Q: Open the book to page 69.  What is happening?

Andy Polanski has arrived home to a late dinner with his wife. The children are already in bed and Andy tells his wife about the kind of day he’s had. Since he’s a by-the-book kind of cop, he’s become the victim of daily attacks – some vicious; some juvenile – and his wife is trying to get him to resign from the CPD so they can start over in another city.

Q: Can you give us one of your best excerpts?

This excerpt occurs during the discussion between Andy Polanski and his wife, Jenny.

Her eyes searched his. “You’re a good man, Andy. Don’t let them use you.”

     “No one’s using me.” He pulled her arms from around his neck.

     “Ever since that kid was shot there’s been unrest and the department is letting you take the fall for it.”

     He leaned against the counter and crossed his arms. It was a defensive posture; a position he was getting used to taking.

     “I know what I’m doing.”

     “Andy,” she said, her eyes searching his, “they moved you to the 28th to make themselves look good. They’re politicians, Andy. They’re politicians first and police officers second.”

     “But I’m not a politician, Jenny. I’m a cop. And a good one.”

     A wistful look crossed her face. “I know you are,” she said in a subdued voice. “But the good ones either leave or get changed. They don’t last.”

Q: Have you suffered from writer’s block and what do you do to get back on track?

I think it was the late Robert B. Parker who once said that writer’s block was another term for laziness. I can’t recall a time when I’ve felt truly blocked, but there are times when I can’t seem to get the power to start the day. The words, if they come at all, come hard and the writing feels like an underwater game of basketball. When those times occur, I follow the lead of Dean Koontz. He once said that when he faced times of difficulty he’d pick up a favored book by an author he admired and read a few lines just to enjoy the use of the language. I’ve found that Dean’s method for starting the engine works well for me too.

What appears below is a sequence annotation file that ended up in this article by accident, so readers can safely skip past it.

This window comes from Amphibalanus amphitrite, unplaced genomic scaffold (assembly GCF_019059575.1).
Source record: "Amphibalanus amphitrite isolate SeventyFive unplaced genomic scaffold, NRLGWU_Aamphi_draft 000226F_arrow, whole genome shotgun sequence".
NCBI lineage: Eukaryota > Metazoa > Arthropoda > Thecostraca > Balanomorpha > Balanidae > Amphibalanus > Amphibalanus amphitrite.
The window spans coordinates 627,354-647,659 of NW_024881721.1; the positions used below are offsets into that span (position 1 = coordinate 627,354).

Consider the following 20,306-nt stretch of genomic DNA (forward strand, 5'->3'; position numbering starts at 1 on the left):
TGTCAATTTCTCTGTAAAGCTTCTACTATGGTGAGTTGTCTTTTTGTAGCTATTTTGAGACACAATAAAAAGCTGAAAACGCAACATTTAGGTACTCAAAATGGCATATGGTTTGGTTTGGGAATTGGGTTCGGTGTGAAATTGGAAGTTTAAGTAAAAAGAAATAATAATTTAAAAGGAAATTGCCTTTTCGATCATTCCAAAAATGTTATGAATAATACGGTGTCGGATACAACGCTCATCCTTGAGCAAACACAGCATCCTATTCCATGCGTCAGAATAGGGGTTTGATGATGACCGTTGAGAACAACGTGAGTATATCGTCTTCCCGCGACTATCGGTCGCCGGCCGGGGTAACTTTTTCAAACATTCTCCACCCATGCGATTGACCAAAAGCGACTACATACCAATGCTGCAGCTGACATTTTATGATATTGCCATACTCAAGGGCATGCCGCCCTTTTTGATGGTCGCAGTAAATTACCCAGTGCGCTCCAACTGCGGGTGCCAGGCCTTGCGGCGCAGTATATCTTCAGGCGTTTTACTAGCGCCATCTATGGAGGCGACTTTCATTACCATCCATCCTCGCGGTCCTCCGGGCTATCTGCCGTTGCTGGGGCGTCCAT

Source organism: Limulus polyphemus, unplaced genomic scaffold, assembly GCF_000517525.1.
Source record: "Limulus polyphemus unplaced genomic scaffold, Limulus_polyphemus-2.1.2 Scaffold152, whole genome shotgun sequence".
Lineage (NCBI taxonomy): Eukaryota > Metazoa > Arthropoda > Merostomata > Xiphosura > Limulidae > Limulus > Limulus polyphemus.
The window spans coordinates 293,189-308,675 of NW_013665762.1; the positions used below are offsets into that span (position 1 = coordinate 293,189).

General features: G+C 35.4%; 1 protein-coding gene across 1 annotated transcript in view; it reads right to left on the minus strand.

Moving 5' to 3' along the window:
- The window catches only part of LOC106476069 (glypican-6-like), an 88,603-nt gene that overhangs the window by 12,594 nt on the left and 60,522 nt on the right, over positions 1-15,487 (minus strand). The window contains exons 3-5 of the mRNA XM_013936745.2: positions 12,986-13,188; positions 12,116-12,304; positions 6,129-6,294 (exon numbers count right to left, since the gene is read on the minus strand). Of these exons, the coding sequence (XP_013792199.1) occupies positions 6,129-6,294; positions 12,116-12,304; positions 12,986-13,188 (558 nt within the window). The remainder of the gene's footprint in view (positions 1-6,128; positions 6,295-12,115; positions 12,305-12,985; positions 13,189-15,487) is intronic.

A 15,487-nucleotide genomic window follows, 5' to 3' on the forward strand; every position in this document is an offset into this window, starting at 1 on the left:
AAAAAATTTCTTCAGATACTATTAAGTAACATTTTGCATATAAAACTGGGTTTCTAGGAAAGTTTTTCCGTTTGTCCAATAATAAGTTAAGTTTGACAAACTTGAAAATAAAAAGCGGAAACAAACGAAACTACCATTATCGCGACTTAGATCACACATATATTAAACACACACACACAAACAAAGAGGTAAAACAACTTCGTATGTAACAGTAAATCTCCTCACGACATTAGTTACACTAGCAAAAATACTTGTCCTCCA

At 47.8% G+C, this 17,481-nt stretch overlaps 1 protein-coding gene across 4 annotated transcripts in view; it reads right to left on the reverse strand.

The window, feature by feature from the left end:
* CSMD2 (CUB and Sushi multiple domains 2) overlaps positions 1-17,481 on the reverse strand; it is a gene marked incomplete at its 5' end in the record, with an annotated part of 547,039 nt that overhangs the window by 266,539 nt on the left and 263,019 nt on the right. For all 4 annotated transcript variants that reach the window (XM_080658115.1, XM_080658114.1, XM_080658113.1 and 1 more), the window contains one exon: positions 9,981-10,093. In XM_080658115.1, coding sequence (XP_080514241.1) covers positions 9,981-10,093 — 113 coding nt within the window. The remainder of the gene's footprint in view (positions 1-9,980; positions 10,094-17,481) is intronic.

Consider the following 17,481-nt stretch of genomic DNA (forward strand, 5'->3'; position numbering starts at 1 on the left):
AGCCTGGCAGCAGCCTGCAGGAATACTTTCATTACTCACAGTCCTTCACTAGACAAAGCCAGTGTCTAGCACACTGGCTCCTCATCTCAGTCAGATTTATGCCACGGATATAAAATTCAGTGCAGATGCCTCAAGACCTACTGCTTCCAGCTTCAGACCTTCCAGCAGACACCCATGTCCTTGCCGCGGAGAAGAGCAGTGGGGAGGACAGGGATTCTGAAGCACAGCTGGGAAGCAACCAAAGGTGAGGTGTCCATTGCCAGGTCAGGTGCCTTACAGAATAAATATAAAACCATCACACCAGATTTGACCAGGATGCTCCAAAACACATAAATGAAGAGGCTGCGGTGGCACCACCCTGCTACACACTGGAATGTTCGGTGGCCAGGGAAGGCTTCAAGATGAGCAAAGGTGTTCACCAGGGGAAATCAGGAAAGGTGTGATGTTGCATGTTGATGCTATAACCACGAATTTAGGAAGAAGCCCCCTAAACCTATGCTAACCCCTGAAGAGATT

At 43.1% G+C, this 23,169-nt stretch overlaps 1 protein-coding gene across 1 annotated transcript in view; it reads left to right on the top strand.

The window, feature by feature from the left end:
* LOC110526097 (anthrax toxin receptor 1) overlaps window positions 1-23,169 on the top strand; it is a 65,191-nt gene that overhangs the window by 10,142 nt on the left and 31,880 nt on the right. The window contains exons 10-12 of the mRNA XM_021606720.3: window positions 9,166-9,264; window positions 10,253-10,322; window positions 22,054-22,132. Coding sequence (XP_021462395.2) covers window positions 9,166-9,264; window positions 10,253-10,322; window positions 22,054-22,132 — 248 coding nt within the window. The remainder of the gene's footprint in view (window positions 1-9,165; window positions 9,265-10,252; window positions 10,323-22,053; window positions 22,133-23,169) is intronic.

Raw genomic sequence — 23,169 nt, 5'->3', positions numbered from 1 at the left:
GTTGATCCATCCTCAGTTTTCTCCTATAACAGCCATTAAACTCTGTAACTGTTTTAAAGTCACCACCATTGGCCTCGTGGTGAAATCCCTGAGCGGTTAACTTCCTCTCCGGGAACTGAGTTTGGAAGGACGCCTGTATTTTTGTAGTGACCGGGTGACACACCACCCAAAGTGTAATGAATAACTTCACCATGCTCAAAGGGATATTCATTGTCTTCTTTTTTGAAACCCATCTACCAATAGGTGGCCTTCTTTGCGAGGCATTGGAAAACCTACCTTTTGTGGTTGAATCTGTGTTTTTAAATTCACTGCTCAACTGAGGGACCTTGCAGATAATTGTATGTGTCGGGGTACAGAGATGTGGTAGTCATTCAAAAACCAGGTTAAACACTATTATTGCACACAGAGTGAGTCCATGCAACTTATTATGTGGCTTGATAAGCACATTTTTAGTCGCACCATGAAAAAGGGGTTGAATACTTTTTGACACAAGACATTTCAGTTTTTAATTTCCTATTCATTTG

Q: What would you do with an extra hour today if you could do anything you wanted?

I’d spend more time with my family. Both of my boys are grown men now, and we have a great relationship, but I don’t get to spend as much time with them as I’d like. They’re working and leading their lives, and I’m doing the same. But I miss them nonetheless. Time is fleeting. There is nothing as important as family.

Q: Which already published book do you wish that you had written and why?

There are so many it’s difficult to choose. I truly enjoyed Koontz’ Watchers and Lightning. I love Hammett’s The Maltese Falcon and The Thin Man and I’ve read Ken Follett’s Eye of the Needle so much the cover is worn down. But I must admit I’m a big fan of Dickens. I would like to have written GreatExpectations. I thoroughly enjoyed that book. Dickens had a way of keeping us focused on the important things of life.

Q: What kind of advice would you give other fiction authors regarding getting their books out there?

I’ve been told that the great Sinclair Lewis once walked onto the stage of a writer’s conference to lecture to a room full of want-to-be writers. Allegedly, he said: “Why aren’t you home writing?” before strolling off.

Most people I meet who want to write never get past the wanting stage. The best advice I can offer to anyone who desires to write is to do it. Nothing gets written on its own. But I would also strongly suggest reading as well. Read widely and deeply. If someone wants to write mysteries, they should read Agatha Christie. But they should also read Robert Crais. Both are mystery writers in the larger sense, but they are very, very different. Learning what has been done, as well as learning the craft is important. But all of that is for naught if you don’t sit down to write.